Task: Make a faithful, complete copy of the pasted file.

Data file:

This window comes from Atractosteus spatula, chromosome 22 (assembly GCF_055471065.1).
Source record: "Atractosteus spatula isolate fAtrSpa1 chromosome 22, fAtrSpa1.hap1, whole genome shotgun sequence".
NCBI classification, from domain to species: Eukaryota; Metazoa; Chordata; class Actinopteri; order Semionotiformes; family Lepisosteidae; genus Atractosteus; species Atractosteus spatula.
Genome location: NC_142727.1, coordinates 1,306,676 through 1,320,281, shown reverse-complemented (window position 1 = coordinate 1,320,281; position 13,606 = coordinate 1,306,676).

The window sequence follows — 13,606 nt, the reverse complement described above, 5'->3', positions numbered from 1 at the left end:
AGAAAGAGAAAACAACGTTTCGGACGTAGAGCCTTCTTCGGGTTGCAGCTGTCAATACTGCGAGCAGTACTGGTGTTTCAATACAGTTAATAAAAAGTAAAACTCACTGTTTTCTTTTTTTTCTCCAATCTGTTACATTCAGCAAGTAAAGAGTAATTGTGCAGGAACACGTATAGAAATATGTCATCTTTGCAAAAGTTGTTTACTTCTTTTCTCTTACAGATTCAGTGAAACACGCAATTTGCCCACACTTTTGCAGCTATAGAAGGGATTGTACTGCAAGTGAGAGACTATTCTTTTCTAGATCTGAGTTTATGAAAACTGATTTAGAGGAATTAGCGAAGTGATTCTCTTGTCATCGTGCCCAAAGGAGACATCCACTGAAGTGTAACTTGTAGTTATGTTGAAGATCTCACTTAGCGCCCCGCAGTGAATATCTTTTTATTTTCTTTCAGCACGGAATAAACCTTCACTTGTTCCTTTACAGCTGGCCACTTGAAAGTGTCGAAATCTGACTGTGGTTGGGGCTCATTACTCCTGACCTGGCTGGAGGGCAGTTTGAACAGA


This window comes from Atractosteus spatula, chromosome 22 (assembly GCF_055471065.1).
Source record: "Atractosteus spatula isolate fAtrSpa1 chromosome 22, fAtrSpa1.hap1, whole genome shotgun sequence".
NCBI classification, from domain to species: Eukaryota; Metazoa; Chordata; class Actinopteri; order Semionotiformes; family Lepisosteidae; genus Atractosteus; species Atractosteus spatula.
Genome location: NC_142727.1, coordinates 1,306,676 through 1,320,281, shown reverse-complemented (window position 1 = coordinate 1,320,281; position 13,606 = coordinate 1,306,676).

The window sequence follows — 13,606 nt, the reverse complement described above, 5'->3', positions numbered from 1 at the left end:
AGAAAGAGAAAACAACGTTTCGGACGTAGAGCCTTCTTCGGGTTGCAGCTGTCAATACTGCGAGCAGTACTGGTGTTTCAATACAGTTAATAAAAAGTAAAACTCACTGTTTTCTTTTTTTTCTCCAATCTGTTACATTCAGCAAGTAAAGAGTAATTGTGCAGGAACACGTATAGAAATATGTCATCTTTGCAAAAGTTGTTTACTTCTTTTCTCTTACAGATTCAGTGAAACACGCAATTTGCCCACACTTTTGCAGCTATAGAAGGGATTGTACTGCAAGTGAGAGACTATTCTTTTCTAGATCTGAGTTTATGAAAACTGATTTAGAGGAATTAGCGAAGTGATTCTCTTGTCATCGTGCCCAAAGGAGACATCCACTGAAGTGTAACTTGTAGTTATGTTGAAGATCTCACTTAGCGCCCCGCAGTGAATATCTTTTTATTTTCTTTCAGCACGGAATAAACCTTCACTTGTTCCTTTACAGCTGGCCACTTGAAAGTGTCGAAATCTGACTGTGGTTGGGGCTCATTACTCCTGACCTGGCTGGAGGGCAGTTTGAACAGA